On her way to becoming Bulloch County Teacher of the Year, Portal Elementary School STEM lab teacher Stephanie Hodges was named 2019-20 Georgia DNR Conservation Teacher of the Year for her efforts to bring outdoor learning into children’s lives.
Bulloch County’s school-selected teachers of the year from 14 campuses were saluted Tuesday night in a banquet hosted by the Statesboro Herald and the Bulloch County Schools. Parker’s Fueling the Community program and NFP Insurance Brokerage & Consulting provided funding for cash awards totaling more than $3,000 to winning teachers.
First runner-up honors went to Langston Chapel Middle School reading intervention teacher Joy Adams, and three other countywide finalists were announced.
These are officially the 2021 teachers of the year, chosen far in advance so that Hodges can represent the county in May at the Georgia Teacher of the Year competition, whose winner will compete for the national honor the following January.
“Growing up, I spent most of my weekday afternoons and weekends outside,” Hodges began a draft of the speech she would give as a potential representative of Georgia teachers. “I helped my daddy on the farm pulling irrigation pipe through corn taller than I was, picking up leftover corn behind the combine to feed the pigs. …
“I spent time fishing, hunting and camping. …,” her speech continues. “I also spent my fair share of time building forts and making mud pies. … I very seldom watched TV.”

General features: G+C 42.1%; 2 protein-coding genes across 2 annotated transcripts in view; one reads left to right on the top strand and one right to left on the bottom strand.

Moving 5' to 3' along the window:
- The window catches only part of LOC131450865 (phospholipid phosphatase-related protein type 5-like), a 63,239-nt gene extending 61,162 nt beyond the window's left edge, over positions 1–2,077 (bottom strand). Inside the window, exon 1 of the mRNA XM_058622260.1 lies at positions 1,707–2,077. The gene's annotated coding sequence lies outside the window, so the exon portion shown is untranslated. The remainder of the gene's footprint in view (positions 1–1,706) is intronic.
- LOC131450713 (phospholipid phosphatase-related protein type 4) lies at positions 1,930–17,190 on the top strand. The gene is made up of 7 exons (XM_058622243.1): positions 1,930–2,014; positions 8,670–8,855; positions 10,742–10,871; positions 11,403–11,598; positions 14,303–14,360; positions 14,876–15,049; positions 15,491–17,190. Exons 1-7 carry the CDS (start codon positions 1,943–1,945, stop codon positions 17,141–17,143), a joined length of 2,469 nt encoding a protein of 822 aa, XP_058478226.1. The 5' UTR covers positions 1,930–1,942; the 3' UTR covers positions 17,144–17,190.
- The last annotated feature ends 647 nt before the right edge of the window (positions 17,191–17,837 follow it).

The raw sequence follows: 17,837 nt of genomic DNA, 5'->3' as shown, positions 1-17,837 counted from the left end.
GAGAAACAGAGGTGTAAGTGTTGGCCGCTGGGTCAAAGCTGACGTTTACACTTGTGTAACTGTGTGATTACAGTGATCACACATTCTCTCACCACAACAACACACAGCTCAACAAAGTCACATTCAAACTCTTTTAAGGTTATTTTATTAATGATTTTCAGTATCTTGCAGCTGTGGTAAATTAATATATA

This is how the teacher who grew up on a farm near the Savannah River in Screven County frames her quest to counteract what some authors have characterized as “Nature Deficit Disorder.” While citing studies that contrast American children’s daily minutes of outdoor time to their many hours of screen time, Hodges promotes the use of technology by young “citizen scientists” in the study of nature.
In one project, Portal Elementary students researched birds and the different foods they eat before constructing bird feeders of various kinds, suited t to different species, from recyclable materials. The children then used a Project Feeder Watch App to document bird sightings. Web-based research and tools such as digital cameras factor in many of her lessons.
Her latest, ongoing project, the Monarch Recovery Garden, involves students from kindergarten through fifth grade, their teachers, the school’s counselor and media specialist and art teacher, experts from plant nurseries, and of course, monarch butterflies. Expect to read more about that later.
She lands grants
Beginning in 2002, when Hodges was awarded an Outdoor Classroom Grant by the Georgia Department of Education, she has brought more than $36,000 in grants to her school, including $12,000 from the Bulloch County Foundation for Public Education.
“She has always come up with some of the coolest activities I’ve seen in education. …,” PES Assistant Principal Kent Brannen said during the banquet. “Today we had the DNR coming down from Atlanta to bring her a check for a thousand dollars. I call her the Grant Queen. She is constantly writing grants and getting the activities and materials, keeping the kids engaged.”
The $1,000 grant came with the Georgia Department of Natural Resources Conservation Teacher of the Year designation.
After teaching one year at Sardis Girard Alexander Elementary School in Burke County, Hodges has spent the rest of her 28-year career so far teaching in the Bulloch County Schools, first at Julia P. Bryant Elementary, and since 2000 at Portal Elementary.